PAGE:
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I'd be very wary of a kit that offers two stands, two umbrellas, and two lamp heads for less than $60.00. That seems too good to be true.
The problem with both of those kits is that there is only one bulb in each unit. That means that there is no way to adjust the light output; so the only way to vary the amount of light on the subject is to move the lights closer or further from the subject, and that can have a negative impact on the quality of the light. Moving a light further away makes it relatively smaller compared to the subject, which results in a harder light; moving it closer makes it relatively larger, creating a softer light.
"Hard" and "soft" don't refer to brightness or to contrast (although you may see a few people mistakenly use the terms that way), but to the way the border between highlight and shadow appears.
A better way to adjust the power of continuous fluorescent light heads to to have more than one bulb in each head, and to change the number of bulbs lit. That will, of course, raise the cost of the heads, but you get what you pay for.
Even with multiple bulbs in each head, the light output of continuous lights is much less than the power of strobes, because the strobes store the energy going in and release it all at once in a very short burst. Most portrait photographers use strobes for that reason; more light can mean being able to use smaller apertures and faster shutter speeds.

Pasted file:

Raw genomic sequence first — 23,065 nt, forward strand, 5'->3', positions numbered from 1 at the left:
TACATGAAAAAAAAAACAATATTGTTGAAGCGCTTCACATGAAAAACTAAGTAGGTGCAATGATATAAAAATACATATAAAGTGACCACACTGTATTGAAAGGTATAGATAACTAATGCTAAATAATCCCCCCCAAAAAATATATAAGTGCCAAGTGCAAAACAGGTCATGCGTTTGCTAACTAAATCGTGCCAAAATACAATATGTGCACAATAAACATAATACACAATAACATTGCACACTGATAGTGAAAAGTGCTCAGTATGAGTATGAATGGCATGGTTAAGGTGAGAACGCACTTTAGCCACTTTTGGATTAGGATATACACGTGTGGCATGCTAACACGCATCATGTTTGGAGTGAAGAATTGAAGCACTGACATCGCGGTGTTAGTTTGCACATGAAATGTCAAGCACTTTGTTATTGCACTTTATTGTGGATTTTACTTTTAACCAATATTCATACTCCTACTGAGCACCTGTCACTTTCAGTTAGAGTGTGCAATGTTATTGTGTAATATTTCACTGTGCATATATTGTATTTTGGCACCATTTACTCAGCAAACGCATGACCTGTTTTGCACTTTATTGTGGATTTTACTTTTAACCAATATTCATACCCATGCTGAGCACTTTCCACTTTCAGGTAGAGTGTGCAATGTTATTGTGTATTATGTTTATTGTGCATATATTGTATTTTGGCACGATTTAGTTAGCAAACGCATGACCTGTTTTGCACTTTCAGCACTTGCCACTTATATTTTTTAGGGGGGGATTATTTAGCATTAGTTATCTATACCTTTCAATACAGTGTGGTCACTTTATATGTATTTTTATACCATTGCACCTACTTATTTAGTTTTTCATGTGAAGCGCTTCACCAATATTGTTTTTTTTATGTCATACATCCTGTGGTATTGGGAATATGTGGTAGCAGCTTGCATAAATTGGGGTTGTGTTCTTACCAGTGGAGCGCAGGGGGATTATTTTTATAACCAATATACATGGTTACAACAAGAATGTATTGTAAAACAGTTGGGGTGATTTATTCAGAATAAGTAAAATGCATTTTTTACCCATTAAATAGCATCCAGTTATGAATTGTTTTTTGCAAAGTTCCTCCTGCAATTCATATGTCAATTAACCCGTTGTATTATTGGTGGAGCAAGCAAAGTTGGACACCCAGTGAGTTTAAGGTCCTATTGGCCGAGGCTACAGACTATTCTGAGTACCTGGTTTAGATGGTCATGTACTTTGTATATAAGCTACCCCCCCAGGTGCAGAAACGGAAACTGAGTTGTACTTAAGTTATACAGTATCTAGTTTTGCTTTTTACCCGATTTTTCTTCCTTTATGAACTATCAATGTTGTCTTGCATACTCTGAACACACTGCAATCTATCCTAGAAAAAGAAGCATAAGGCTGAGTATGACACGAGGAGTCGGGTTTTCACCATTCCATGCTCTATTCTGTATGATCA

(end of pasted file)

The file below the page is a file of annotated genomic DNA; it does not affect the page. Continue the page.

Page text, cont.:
Strobes adjust their output in various ways, but they almost always have four or more "stops" of adjustability without having to change the light-to-subject distance.
If you do want to get some continous lights, though, there are units available that can be used for portraiture. Monte Zucker, whom Chuck mentioned above, did so later in his life, and other well-known and not-so-well-know photographers have done the same.
The Wescott Spiderlite series are a high-end model line; solidly built by an established company, and priced to match:
A relative bargain can be had in the Impact Octacool line:
I definitely agree with Chuck, though, that you should learn the hows and whys of lighting before you start buying gear; you'll save a lot of time and money by not buying things that won't do what you want them to do.
I also agree that if you don't already have at least one Speedlight, that should be your first purchase; they're small, reliable, and flexible, and a nearly indispensable part of most photographers' kits.
Edited on Jan 10, 2012 at 09:57 PM · View previous versions